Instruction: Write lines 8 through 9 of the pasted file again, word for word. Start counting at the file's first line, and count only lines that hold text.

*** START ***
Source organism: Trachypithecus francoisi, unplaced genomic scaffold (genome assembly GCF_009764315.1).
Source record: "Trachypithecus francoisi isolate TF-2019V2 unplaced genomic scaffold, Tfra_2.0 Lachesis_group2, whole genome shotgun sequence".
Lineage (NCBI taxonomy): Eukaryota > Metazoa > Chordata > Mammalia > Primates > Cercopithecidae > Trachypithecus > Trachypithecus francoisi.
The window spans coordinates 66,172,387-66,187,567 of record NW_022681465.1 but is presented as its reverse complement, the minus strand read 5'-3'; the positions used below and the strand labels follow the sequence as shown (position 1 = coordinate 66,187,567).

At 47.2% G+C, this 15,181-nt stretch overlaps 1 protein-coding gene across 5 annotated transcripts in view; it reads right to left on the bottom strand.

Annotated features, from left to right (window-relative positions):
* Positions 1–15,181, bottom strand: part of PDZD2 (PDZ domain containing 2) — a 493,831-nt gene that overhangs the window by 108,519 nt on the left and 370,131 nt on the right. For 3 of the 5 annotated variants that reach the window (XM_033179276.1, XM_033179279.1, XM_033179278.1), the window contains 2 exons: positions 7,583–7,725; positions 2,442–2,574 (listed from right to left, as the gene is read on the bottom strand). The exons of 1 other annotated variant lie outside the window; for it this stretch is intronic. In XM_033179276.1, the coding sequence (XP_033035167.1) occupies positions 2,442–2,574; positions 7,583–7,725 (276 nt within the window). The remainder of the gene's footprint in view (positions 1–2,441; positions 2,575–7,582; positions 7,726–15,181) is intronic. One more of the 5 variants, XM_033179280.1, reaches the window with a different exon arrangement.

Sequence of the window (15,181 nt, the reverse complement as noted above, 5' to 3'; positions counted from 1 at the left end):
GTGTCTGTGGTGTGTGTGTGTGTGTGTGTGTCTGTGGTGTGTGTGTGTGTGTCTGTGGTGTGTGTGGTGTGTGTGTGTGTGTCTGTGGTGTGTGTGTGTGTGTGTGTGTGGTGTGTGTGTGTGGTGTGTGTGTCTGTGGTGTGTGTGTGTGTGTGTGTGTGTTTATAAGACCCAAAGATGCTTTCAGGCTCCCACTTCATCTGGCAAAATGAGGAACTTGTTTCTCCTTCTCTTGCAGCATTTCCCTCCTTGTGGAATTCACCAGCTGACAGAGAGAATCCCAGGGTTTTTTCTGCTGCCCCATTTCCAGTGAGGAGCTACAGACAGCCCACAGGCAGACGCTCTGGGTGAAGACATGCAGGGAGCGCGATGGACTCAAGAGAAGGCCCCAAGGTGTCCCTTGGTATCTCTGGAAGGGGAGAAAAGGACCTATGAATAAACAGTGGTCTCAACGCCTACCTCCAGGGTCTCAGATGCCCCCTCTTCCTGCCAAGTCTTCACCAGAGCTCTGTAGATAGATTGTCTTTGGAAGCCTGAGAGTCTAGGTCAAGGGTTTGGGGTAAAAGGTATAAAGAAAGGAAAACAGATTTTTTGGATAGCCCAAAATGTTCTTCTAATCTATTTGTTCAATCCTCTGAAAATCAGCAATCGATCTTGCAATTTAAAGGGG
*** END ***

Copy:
Sequence of the window (15,181 nt, the reverse complement as noted above, 5' to 3'; positions counted from 1 at the left end):
GTGTCTGTGGTGTGTGTGTGTGTGTGTGTGTCTGTGGTGTGTGTGTGTGTGTCTGTGGTGTGTGTGGTGTGTGTGTGTGTGTCTGTGGTGTGTGTGTGTGTGTGTGTGTGGTGTGTGTGTGTGGTGTGTGTGTCTGTGGTGTGTGTGTGTGTGTGTGTGTGTTTATAAGACCCAAAGATGCTTTCAGGCTCCCACTTCATCTGGCAAAATGAGGAACTTGTTTCTCCTTCTCTTGCAGCATTTCCCTCCTTGTGGAATTCACCAGCTGACAGAGAGAATCCCAGGGTTTTTTCTGCTGCCCCATTTCCAGTGAGGAGCTACAGACAGCCCACAGGCAGACGCTCTGGGTGAAGACATGCAGGGAGCGCGATGGACTCAAGAGAAGGCCCCAAGGTGTCCCTTGGTATCTCTGGAAGGGGAGAAAAGGACCTATGAATAAACAGTGGTCTCAACGCCTACCTCCAGGGTCTCAGATGCCCCCTCTTCCTGCCAAGTCTTCACCAGAGCTCTGTAGATAGATTGTCTTTGGAAGCCTGAGAGTCTAGGTCAAGGGTTTGGGGTAAAAGGTATAAAGAAAGGAAAACAGATTTTTTGGATAGCCCAAAATGTTCTTCTAATCTATTTGTTCAATCCTCTGAAAATCAGCAATCGATCTTGCAATTTAAAGGGG